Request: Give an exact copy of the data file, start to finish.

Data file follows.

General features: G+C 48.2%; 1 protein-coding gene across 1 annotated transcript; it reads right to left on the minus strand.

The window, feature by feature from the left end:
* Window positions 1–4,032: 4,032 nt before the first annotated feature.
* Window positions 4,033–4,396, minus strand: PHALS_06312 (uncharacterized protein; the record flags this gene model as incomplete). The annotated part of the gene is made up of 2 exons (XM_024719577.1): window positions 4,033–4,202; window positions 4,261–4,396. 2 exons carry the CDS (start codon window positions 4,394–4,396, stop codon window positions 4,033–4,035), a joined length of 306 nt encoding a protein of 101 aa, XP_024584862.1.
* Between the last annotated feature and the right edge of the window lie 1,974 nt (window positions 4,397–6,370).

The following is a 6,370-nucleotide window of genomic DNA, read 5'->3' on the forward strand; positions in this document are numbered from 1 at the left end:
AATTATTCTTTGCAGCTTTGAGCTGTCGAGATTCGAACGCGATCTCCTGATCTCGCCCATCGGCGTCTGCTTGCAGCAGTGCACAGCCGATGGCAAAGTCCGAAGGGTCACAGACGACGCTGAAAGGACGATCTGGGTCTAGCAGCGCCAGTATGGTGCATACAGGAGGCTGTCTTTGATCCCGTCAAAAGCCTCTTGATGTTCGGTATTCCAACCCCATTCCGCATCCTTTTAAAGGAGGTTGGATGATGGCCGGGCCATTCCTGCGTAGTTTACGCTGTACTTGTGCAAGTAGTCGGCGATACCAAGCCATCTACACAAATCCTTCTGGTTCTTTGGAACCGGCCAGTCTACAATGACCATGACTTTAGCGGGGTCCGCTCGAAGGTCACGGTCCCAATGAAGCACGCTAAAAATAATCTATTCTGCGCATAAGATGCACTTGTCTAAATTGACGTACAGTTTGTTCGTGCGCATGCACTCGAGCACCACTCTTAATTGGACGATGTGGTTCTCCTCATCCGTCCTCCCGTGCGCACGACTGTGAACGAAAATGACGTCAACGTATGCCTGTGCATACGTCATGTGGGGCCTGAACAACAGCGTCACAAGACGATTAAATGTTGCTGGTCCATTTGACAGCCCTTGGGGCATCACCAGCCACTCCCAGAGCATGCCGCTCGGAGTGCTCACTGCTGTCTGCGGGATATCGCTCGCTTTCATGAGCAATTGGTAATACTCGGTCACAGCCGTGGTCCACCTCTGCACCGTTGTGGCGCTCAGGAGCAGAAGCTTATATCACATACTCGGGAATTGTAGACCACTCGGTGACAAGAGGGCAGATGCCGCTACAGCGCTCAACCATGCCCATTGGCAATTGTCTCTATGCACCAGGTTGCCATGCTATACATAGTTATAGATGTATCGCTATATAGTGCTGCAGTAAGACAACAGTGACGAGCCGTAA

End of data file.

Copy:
General features: G+C 48.2%; 1 protein-coding gene across 1 annotated transcript; it reads right to left on the minus strand.

The window, feature by feature from the left end:
* Window positions 1–4,032: 4,032 nt before the first annotated feature.
* Window positions 4,033–4,396, minus strand: PHALS_06312 (uncharacterized protein; the record flags this gene model as incomplete). The annotated part of the gene is made up of 2 exons (XM_024719577.1): window positions 4,033–4,202; window positions 4,261–4,396. 2 exons carry the CDS (start codon window positions 4,394–4,396, stop codon window positions 4,033–4,035), a joined length of 306 nt encoding a protein of 101 aa, XP_024584862.1.
* Between the last annotated feature and the right edge of the window lie 1,974 nt (window positions 4,397–6,370).

The following is a 6,370-nucleotide window of genomic DNA, read 5'->3' on the forward strand; positions in this document are numbered from 1 at the left end:
AATTATTCTTTGCAGCTTTGAGCTGTCGAGATTCGAACGCGATCTCCTGATCTCGCCCATCGGCGTCTGCTTGCAGCAGTGCACAGCCGATGGCAAAGTCCGAAGGGTCACAGACGACGCTGAAAGGACGATCTGGGTCTAGCAGCGCCAGTATGGTGCATACAGGAGGCTGTCTTTGATCCCGTCAAAAGCCTCTTGATGTTCGGTATTCCAACCCCATTCCGCATCCTTTTAAAGGAGGTTGGATGATGGCCGGGCCATTCCTGCGTAGTTTACGCTGTACTTGTGCAAGTAGTCGGCGATACCAAGCCATCTACACAAATCCTTCTGGTTCTTTGGAACCGGCCAGTCTACAATGACCATGACTTTAGCGGGGTCCGCTCGAAGGTCACGGTCCCAATGAAGCACGCTAAAAATAATCTATTCTGCGCATAAGATGCACTTGTCTAAATTGACGTACAGTTTGTTCGTGCGCATGCACTCGAGCACCACTCTTAATTGGACGATGTGGTTCTCCTCATCCGTCCTCCCGTGCGCACGACTGTGAACGAAAATGACGTCAACGTATGCCTGTGCATACGTCATGTGGGGCCTGAACAACAGCGTCACAAGACGATTAAATGTTGCTGGTCCATTTGACAGCCCTTGGGGCATCACCAGCCACTCCCAGAGCATGCCGCTCGGAGTGCTCACTGCTGTCTGCGGGATATCGCTCGCTTTCATGAGCAATTGGTAATACTCGGTCACAGCCGTGGTCCACCTCTGCACCGTTGTGGCGCTCAGGAGCAGAAGCTTATATCACATACTCGGGAATTGTAGACCACTCGGTGACAAGAGGGCAGATGCCGCTACAGCGCTCAACCATGCCCATTGGCAATTGTCTCTATGCACCAGGTTGCCATGCTATACATAGTTATAGATGTATCGCTATATAGTGCTGCAGTAAGACAACAGTGACGAGCCGTAA